Talking about back-links it is a known fact that it is better to have fewer links that are strong, instead of a high number of low-quality links. Until now there was only some speculation about the tempo of new links incoming to the website.
Recently Google’s John Mueller provided more insight by answering a question about getting links too fast and how that would trigger a penalty.
What is Link Velocity?
First thing first, we have to note that the rate at which links are acquired is referred to within the SEO community as the link velocity.
The main issue with Link Velocity is that their patents or research papers which indicate point to it, so must scrutinize this information and file them under speculative more than factual.
One patent does mention measuring the growth of links in the context of time among other things. The patent is named Information Retrieval Based on Historical Data.
The concept of Link Velocity with the SEO community is based around a notion that high rate link growth can have a negative impact to the website in question. The patent doesn’t explicitly say that the rate of growth is the reason why the search engine might lower the rate of growth.
Going through semantics, it says that a “spiky rate of growth” in backlinks could cause the search engine to lower the score. Further reading implies that such “spiky link growth” is indicative of artificial growth, while natural link growth is much “smoother” when represented in a graph.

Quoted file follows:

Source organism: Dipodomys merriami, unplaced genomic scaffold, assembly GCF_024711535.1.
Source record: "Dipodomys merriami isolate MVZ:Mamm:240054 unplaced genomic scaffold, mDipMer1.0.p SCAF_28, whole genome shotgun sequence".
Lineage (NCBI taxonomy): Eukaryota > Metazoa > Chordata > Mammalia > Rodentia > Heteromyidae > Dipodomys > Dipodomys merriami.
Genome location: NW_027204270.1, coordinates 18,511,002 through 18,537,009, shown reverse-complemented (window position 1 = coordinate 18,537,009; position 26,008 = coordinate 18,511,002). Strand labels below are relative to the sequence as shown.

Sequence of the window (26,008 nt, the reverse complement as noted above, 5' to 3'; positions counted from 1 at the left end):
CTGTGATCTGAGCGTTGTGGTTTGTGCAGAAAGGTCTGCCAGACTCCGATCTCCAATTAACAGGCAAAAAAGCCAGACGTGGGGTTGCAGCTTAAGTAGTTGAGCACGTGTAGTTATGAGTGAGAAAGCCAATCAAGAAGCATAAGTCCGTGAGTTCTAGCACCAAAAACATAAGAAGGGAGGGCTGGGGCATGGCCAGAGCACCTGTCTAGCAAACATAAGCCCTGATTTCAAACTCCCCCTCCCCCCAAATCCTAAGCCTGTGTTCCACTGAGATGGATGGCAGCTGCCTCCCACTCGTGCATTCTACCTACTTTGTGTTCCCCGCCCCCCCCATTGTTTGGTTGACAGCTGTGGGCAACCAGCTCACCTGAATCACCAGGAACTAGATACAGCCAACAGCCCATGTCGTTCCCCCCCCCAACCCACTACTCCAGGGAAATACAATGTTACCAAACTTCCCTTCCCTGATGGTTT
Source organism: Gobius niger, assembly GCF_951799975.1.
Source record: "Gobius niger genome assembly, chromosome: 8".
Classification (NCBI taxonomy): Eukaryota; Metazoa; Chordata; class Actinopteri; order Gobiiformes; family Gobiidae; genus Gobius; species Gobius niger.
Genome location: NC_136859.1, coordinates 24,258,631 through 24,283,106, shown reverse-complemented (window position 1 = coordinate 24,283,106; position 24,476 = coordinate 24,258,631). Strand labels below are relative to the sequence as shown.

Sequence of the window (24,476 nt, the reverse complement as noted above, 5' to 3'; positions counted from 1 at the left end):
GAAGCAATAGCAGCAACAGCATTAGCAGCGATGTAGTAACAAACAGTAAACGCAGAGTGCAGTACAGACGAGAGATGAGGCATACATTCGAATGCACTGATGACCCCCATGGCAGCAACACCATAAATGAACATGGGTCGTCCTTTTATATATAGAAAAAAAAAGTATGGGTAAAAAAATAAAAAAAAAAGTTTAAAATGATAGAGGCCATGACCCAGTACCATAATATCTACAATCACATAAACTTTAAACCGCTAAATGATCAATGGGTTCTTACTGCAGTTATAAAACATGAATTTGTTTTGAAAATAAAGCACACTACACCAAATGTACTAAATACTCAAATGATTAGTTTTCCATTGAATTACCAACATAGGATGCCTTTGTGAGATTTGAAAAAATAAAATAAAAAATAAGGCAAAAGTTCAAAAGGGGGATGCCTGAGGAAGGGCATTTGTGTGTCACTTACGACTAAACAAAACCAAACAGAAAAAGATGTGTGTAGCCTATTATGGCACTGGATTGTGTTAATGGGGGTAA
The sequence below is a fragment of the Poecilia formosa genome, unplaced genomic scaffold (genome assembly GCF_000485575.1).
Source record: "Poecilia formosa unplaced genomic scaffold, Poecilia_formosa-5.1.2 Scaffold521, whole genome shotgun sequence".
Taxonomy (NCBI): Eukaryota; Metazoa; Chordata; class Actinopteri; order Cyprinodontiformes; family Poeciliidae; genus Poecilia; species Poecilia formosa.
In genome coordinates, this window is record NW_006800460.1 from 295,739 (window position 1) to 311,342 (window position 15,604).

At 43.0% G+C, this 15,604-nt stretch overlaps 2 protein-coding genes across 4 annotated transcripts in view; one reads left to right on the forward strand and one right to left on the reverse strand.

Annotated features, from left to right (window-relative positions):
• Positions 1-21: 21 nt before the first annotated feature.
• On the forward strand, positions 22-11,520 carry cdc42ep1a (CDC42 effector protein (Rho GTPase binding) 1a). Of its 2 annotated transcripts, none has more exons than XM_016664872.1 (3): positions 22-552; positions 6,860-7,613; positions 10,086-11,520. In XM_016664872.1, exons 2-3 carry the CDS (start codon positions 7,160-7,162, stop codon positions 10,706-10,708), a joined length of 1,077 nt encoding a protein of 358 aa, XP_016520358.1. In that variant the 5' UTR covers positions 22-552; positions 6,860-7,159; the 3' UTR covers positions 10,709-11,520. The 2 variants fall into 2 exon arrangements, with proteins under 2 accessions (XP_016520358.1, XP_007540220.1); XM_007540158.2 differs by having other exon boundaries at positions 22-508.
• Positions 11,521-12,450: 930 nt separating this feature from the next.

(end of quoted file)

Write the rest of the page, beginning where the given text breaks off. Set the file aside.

Lastly, the patent in question is from 2003. which makes it very old and again we have to question its relevant significance in 2019.
Expert opinion on Link Velocity
In a Q&A session, Google’s John Mueller answered a specific question that can tell us a lot about Link Velocity. When asked about it indirectly, he said:
“From my point of view if you’re jumping in with a question like this and you’re saying I’m going to get 200 backlinks in two days… then that sounds a lot like you’re not getting natural backlinks.
That sounds a lot like you’re going off and just buying them or having someone buy them for you. And that itself would be kind of the thing that we would not be happy with.”
Next, he did discuss how the quality of the links being purchased is what will cause Google to take action, not the speed of the link acquisition, after which we get a bit more insight into link velocity with:
“So it’s not so much a matter of how many links you get in which time period. It’s really just… if these are links that are unnatural or from our point of view problematic then they would be problematic.
It’s like it doesn’t really matter how many or in which time.“
Now, we have a much better picture for the search engines point of view to links – the number of links within any period of time is not an issue, but if the links are unnatural then that is a problem.
Conclusion about back-links velocity and quality
Knowing this, we can conclude that the rate of link acquisition and the time those links are acquired are not a factor, but you must be very careful with providing quality links from authoritative websites.
Other veteran webmasters may still hold the link velocity concept true as they claim their own experience on the subject proves it exists, and we can only say that the truth is in the eye of the beholder.
If you believe in it, you can think of link velocity as a factor, though we are inclined to trust John Mueller’s response which emphasizes links themselves.